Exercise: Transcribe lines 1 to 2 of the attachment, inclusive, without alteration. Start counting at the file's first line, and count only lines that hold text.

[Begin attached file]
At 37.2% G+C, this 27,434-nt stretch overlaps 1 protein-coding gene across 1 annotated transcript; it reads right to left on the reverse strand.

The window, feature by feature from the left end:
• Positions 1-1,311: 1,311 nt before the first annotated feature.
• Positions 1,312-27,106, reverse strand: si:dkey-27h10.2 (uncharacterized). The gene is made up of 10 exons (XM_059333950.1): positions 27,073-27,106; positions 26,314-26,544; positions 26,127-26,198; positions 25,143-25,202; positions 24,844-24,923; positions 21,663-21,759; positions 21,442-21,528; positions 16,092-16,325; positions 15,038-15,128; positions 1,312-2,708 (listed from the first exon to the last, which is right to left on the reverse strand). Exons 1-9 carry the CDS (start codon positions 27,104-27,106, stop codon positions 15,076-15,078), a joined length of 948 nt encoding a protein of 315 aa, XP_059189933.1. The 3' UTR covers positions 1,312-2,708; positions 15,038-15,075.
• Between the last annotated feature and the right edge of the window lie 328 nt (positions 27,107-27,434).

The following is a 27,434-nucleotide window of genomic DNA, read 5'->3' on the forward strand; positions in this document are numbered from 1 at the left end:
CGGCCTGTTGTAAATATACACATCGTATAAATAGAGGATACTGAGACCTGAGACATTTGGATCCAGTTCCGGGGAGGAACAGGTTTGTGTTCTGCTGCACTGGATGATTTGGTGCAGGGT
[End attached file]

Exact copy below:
At 37.2% G+C, this 27,434-nt stretch overlaps 1 protein-coding gene across 1 annotated transcript; it reads right to left on the reverse strand.

The window, feature by feature from the left end: